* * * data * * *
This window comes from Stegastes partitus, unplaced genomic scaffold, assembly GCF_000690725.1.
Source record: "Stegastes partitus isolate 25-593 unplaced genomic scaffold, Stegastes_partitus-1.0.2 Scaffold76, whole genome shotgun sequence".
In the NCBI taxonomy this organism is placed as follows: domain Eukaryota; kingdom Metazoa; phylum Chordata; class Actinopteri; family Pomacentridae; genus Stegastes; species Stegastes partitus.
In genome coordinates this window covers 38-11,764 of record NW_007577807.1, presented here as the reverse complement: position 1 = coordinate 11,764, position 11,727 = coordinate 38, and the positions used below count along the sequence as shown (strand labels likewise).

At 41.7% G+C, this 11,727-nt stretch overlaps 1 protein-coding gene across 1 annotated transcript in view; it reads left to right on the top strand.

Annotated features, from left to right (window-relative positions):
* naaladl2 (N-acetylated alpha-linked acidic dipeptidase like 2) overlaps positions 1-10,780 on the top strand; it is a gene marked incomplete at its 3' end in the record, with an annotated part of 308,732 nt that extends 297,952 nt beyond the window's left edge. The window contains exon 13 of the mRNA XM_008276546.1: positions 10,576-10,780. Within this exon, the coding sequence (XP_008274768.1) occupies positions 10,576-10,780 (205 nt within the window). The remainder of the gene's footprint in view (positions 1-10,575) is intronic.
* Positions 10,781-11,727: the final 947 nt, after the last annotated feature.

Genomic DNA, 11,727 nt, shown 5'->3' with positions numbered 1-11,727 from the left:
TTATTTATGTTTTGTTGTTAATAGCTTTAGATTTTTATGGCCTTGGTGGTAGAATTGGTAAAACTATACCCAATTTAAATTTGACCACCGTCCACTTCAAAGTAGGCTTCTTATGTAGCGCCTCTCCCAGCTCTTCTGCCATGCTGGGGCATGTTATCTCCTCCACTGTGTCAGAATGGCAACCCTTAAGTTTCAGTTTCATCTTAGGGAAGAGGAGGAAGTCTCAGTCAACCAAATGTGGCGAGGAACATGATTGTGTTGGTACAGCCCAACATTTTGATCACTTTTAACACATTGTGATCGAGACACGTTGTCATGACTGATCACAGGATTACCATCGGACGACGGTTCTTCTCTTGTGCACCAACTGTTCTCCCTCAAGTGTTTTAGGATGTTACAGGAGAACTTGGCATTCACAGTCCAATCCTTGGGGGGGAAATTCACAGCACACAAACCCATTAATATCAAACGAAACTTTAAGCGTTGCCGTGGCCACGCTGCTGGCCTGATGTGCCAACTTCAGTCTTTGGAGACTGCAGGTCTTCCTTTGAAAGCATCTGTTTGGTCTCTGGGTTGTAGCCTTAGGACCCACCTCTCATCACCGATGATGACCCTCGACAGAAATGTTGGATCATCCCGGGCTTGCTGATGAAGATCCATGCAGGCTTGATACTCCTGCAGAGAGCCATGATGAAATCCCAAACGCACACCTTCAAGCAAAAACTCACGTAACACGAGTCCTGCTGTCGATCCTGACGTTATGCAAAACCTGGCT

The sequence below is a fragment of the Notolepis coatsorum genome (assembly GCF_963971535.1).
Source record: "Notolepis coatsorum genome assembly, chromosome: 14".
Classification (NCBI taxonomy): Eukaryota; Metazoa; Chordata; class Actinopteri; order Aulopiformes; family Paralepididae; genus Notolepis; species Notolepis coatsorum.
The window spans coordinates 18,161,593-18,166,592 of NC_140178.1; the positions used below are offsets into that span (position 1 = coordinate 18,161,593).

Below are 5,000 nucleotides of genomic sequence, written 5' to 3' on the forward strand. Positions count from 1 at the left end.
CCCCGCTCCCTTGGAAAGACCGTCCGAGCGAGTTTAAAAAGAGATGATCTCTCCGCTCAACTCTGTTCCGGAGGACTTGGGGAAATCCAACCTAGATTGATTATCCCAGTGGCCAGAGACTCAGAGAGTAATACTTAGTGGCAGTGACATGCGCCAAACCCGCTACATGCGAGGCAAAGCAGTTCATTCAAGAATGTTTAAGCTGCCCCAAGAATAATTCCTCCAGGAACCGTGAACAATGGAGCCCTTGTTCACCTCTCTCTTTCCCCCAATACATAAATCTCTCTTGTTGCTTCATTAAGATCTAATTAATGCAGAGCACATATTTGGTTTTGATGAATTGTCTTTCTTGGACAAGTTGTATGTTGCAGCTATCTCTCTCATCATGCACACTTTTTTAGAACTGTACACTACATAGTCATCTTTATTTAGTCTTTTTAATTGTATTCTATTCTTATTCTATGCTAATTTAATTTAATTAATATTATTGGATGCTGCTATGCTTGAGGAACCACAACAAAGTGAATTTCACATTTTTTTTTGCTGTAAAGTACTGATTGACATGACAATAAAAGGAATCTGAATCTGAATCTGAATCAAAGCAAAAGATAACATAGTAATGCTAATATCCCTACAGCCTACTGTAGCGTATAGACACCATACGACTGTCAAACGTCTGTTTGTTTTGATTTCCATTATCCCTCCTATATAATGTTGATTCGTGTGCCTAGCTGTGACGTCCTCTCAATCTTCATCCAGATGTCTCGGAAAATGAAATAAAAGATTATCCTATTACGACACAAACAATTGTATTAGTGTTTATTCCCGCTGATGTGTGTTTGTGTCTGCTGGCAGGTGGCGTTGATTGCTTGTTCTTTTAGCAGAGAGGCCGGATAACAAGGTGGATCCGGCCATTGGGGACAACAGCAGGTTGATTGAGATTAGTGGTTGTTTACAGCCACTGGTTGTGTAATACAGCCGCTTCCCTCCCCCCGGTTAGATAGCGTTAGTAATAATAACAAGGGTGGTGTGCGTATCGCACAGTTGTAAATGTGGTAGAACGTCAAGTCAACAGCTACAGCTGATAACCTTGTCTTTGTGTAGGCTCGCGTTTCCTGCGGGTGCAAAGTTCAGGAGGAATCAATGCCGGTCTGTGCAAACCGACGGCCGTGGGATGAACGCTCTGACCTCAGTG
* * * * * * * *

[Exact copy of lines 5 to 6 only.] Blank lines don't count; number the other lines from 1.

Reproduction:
At 41.7% G+C, this 11,727-nt stretch overlaps 1 protein-coding gene across 1 annotated transcript in view; it reads left to right on the top strand.

Annotated features, from left to right (window-relative positions):